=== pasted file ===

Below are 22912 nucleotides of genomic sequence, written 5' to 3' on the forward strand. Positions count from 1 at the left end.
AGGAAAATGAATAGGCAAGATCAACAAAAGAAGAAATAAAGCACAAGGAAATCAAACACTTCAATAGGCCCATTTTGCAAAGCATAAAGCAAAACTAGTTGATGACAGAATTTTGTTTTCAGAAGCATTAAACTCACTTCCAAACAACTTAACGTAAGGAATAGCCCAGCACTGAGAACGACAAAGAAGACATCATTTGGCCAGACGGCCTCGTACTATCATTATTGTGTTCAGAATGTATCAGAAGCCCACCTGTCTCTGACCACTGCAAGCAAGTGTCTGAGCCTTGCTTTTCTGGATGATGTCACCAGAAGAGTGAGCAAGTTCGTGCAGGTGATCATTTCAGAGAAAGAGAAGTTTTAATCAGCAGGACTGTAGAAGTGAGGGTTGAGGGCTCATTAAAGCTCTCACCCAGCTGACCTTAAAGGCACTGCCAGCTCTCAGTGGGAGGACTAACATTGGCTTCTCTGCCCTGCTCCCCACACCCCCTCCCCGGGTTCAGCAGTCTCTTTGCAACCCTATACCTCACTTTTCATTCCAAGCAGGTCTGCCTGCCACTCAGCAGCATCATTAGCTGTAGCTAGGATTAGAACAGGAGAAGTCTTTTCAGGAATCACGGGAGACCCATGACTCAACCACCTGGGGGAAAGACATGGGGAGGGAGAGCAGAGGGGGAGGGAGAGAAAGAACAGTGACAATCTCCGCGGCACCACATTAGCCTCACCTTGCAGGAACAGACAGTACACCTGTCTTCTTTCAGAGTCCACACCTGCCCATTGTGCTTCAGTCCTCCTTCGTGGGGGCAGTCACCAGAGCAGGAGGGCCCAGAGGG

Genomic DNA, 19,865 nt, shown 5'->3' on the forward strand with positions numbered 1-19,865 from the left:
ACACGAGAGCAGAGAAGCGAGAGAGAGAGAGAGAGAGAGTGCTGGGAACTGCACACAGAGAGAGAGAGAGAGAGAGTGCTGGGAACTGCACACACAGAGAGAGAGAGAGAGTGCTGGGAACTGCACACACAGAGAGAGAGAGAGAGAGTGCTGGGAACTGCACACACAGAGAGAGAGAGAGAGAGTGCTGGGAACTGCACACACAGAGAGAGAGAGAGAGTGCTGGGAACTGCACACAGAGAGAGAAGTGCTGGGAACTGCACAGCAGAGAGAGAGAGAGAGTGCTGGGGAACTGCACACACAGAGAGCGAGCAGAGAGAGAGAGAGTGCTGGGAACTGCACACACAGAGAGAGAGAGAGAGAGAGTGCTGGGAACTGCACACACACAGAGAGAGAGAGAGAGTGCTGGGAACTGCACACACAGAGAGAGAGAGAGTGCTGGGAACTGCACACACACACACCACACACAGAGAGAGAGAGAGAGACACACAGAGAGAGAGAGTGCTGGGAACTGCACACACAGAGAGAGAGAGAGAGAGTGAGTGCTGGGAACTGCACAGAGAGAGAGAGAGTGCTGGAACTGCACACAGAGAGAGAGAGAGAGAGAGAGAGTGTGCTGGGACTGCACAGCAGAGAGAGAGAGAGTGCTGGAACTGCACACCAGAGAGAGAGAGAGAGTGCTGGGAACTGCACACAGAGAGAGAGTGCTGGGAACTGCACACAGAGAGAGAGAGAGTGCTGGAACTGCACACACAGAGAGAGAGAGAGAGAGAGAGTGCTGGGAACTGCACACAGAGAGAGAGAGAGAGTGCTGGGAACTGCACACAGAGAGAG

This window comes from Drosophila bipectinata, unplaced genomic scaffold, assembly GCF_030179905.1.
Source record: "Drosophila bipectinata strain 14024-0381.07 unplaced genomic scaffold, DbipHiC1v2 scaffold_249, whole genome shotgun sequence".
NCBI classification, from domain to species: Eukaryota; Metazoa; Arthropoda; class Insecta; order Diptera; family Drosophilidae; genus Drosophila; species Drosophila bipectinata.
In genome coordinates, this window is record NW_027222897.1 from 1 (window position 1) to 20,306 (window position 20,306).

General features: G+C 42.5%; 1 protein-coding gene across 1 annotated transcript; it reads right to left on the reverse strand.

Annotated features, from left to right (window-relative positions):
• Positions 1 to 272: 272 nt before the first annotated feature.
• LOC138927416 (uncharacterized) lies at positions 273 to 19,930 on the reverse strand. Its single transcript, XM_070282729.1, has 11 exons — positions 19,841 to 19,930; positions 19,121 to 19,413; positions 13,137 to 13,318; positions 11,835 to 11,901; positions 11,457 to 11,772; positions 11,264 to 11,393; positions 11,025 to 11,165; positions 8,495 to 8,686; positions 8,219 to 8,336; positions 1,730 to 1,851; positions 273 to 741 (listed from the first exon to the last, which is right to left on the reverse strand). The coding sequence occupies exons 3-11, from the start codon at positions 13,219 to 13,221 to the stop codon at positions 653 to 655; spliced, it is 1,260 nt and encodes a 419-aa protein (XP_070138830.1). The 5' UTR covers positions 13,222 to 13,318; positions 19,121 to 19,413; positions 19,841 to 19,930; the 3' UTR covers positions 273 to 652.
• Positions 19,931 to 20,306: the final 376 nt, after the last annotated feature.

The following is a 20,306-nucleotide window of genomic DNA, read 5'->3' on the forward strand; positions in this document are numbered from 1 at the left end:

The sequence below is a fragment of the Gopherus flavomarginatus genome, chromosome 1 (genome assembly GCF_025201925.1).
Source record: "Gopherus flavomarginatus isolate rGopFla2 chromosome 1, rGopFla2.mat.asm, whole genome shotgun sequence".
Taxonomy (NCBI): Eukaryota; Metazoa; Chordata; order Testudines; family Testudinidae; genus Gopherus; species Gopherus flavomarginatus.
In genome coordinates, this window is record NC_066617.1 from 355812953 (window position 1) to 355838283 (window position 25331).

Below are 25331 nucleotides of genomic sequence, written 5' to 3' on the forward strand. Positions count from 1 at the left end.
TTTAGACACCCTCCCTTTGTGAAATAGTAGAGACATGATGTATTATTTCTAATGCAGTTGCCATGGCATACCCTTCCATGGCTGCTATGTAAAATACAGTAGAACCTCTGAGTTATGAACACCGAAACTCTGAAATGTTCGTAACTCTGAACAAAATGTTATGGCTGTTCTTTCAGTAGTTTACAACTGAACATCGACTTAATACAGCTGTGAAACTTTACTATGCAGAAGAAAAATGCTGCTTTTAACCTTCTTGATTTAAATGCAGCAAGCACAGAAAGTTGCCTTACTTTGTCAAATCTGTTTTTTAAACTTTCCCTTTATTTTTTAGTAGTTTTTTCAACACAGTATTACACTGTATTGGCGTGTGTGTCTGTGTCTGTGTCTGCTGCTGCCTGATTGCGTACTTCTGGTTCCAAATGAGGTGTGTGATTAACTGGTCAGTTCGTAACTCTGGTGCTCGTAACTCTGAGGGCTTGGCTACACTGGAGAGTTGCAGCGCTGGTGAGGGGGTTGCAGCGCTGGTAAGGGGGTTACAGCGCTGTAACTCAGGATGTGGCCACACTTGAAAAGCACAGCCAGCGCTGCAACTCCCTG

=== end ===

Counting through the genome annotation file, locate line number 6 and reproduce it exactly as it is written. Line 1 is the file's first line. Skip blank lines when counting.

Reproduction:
Source record: "Drosophila bipectinata strain 14024-0381.07 unplaced genomic scaffold, DbipHiC1v2 scaffold_249, whole genome shotgun sequence".